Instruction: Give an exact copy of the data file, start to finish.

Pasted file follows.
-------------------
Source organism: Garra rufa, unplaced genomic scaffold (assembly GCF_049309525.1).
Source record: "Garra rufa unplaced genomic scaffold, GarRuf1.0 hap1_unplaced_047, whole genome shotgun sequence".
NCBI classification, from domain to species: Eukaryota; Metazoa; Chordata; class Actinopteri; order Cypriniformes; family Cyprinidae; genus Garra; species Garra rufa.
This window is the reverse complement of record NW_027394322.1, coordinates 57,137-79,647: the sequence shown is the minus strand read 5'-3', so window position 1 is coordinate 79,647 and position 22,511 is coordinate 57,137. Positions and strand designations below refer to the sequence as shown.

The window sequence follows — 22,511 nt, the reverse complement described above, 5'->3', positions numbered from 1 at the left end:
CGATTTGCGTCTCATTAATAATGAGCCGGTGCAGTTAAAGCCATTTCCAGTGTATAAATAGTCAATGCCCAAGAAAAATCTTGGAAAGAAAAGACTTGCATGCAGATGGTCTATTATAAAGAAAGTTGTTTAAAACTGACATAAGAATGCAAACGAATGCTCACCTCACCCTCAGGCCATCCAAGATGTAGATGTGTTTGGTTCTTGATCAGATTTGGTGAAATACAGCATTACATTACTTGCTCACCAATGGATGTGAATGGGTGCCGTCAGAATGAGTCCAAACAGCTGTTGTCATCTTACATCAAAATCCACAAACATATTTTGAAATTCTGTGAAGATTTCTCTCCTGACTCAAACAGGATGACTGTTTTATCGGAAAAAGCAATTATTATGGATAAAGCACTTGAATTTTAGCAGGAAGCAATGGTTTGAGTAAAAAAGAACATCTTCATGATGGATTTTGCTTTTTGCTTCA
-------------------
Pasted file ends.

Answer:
Source organism: Garra rufa, unplaced genomic scaffold (assembly GCF_049309525.1).
Source record: "Garra rufa unplaced genomic scaffold, GarRuf1.0 hap1_unplaced_047, whole genome shotgun sequence".
NCBI classification, from domain to species: Eukaryota; Metazoa; Chordata; class Actinopteri; order Cypriniformes; family Cyprinidae; genus Garra; species Garra rufa.
This window is the reverse complement of record NW_027394322.1, coordinates 57,137-79,647: the sequence shown is the minus strand read 5'-3', so window position 1 is coordinate 79,647 and position 22,511 is coordinate 57,137. Positions and strand designations below refer to the sequence as shown.

The window sequence follows — 22,511 nt, the reverse complement described above, 5'->3', positions numbered from 1 at the left end:
CGATTTGCGTCTCATTAATAATGAGCCGGTGCAGTTAAAGCCATTTCCAGTGTATAAATAGTCAATGCCCAAGAAAAATCTTGGAAAGAAAAGACTTGCATGCAGATGGTCTATTATAAAGAAAGTTGTTTAAAACTGACATAAGAATGCAAACGAATGCTCACCTCACCCTCAGGCCATCCAAGATGTAGATGTGTTTGGTTCTTGATCAGATTTGGTGAAATACAGCATTACATTACTTGCTCACCAATGGATGTGAATGGGTGCCGTCAGAATGAGTCCAAACAGCTGTTGTCATCTTACATCAAAATCCACAAACATATTTTGAAATTCTGTGAAGATTTCTCTCCTGACTCAAACAGGATGACTGTTTTATCGGAAAAAGCAATTATTATGGATAAAGCACTTGAATTTTAGCAGGAAGCAATGGTTTGAGTAAAAAAGAACATCTTCATGATGGATTTTGCTTTTTGCTTCA